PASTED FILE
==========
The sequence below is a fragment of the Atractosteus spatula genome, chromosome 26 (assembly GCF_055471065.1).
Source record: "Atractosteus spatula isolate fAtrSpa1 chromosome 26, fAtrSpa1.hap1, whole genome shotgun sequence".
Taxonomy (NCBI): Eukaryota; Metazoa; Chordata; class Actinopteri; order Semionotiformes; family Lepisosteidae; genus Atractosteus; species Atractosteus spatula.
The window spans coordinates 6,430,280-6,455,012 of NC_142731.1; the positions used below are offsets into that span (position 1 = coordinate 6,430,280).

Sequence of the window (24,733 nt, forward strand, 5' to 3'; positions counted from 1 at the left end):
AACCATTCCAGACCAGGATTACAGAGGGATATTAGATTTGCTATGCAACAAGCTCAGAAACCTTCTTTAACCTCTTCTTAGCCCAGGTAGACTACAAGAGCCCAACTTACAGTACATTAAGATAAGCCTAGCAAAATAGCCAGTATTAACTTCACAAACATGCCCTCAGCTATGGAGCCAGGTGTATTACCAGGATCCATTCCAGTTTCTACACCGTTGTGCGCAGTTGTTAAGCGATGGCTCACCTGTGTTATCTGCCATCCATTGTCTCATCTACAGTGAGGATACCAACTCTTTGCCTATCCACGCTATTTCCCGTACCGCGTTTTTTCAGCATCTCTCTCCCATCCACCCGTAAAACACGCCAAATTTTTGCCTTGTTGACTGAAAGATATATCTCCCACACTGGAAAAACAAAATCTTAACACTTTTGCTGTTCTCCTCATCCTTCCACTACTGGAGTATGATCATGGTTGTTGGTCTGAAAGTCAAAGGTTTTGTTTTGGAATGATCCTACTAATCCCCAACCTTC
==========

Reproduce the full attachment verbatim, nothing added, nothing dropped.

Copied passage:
The sequence below is a fragment of the Atractosteus spatula genome, chromosome 26 (assembly GCF_055471065.1).
Source record: "Atractosteus spatula isolate fAtrSpa1 chromosome 26, fAtrSpa1.hap1, whole genome shotgun sequence".
Taxonomy (NCBI): Eukaryota; Metazoa; Chordata; class Actinopteri; order Semionotiformes; family Lepisosteidae; genus Atractosteus; species Atractosteus spatula.
The window spans coordinates 6,430,280-6,455,012 of NC_142731.1; the positions used below are offsets into that span (position 1 = coordinate 6,430,280).

Sequence of the window (24,733 nt, forward strand, 5' to 3'; positions counted from 1 at the left end):
AACCATTCCAGACCAGGATTACAGAGGGATATTAGATTTGCTATGCAACAAGCTCAGAAACCTTCTTTAACCTCTTCTTAGCCCAGGTAGACTACAAGAGCCCAACTTACAGTACATTAAGATAAGCCTAGCAAAATAGCCAGTATTAACTTCACAAACATGCCCTCAGCTATGGAGCCAGGTGTATTACCAGGATCCATTCCAGTTTCTACACCGTTGTGCGCAGTTGTTAAGCGATGGCTCACCTGTGTTATCTGCCATCCATTGTCTCATCTACAGTGAGGATACCAACTCTTTGCCTATCCACGCTATTTCCCGTACCGCGTTTTTTCAGCATCTCTCTCCCATCCACCCGTAAAACACGCCAAATTTTTGCCTTGTTGACTGAAAGATATATCTCCCACACTGGAAAAACAAAATCTTAACACTTTTGCTGTTCTCCTCATCCTTCCACTACTGGAGTATGATCATGGTTGTTGGTCTGAAAGTCAAAGGTTTTGTTTTGGAATGATCCTACTAATCCCCAACCTTC